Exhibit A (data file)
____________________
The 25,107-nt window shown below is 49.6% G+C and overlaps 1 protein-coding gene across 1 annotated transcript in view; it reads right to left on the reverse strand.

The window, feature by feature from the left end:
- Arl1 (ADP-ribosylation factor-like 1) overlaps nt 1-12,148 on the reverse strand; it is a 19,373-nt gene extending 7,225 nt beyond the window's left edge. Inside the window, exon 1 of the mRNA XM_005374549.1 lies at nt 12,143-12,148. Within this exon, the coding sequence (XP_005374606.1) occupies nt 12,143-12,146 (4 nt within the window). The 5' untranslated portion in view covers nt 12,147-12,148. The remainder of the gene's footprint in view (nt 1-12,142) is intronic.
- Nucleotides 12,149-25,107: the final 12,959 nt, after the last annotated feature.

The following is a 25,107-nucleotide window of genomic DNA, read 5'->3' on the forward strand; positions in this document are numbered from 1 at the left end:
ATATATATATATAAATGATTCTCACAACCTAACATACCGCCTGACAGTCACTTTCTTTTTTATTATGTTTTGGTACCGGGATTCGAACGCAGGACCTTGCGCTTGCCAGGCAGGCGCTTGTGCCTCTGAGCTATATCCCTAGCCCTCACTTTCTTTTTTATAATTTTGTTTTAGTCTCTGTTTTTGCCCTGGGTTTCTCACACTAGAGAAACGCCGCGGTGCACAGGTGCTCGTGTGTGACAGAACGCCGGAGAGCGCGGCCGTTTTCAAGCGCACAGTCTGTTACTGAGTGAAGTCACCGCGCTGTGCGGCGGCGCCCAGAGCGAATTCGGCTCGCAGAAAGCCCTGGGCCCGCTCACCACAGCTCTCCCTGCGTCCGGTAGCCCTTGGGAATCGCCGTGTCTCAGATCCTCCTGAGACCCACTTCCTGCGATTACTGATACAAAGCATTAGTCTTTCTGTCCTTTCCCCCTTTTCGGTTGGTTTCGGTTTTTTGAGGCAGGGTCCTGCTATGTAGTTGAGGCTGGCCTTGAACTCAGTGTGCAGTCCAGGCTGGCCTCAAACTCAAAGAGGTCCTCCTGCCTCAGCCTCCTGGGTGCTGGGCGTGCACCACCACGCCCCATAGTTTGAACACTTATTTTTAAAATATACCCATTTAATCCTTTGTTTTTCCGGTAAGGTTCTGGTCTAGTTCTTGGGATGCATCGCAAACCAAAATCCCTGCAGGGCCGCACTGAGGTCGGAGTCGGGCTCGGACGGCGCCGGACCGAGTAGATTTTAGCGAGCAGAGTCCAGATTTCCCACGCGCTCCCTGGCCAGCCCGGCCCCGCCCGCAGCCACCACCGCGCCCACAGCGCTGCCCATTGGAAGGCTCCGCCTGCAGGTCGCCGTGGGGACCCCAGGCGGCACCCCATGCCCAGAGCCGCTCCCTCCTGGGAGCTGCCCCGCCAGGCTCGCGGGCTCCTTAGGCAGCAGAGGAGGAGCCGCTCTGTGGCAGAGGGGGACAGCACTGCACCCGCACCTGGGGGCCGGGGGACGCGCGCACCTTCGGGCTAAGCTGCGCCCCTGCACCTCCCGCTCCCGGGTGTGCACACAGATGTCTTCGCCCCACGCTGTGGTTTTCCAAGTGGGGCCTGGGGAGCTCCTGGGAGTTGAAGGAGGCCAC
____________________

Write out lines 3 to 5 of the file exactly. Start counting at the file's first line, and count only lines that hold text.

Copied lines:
- Arl1 (ADP-ribosylation factor-like 1) overlaps nt 1-12,148 on the reverse strand; it is a 19,373-nt gene extending 7,225 nt beyond the window's left edge. Inside the window, exon 1 of the mRNA XM_005374549.1 lies at nt 12,143-12,148. Within this exon, the coding sequence (XP_005374606.1) occupies nt 12,143-12,146 (4 nt within the window). The 5' untranslated portion in view covers nt 12,147-12,148. The remainder of the gene's footprint in view (nt 1-12,142) is intronic.
- Nucleotides 12,149-25,107: the final 12,959 nt, after the last annotated feature.

The following is a 25,107-nucleotide window of genomic DNA, read 5'->3' on the forward strand; positions in this document are numbered from 1 at the left end: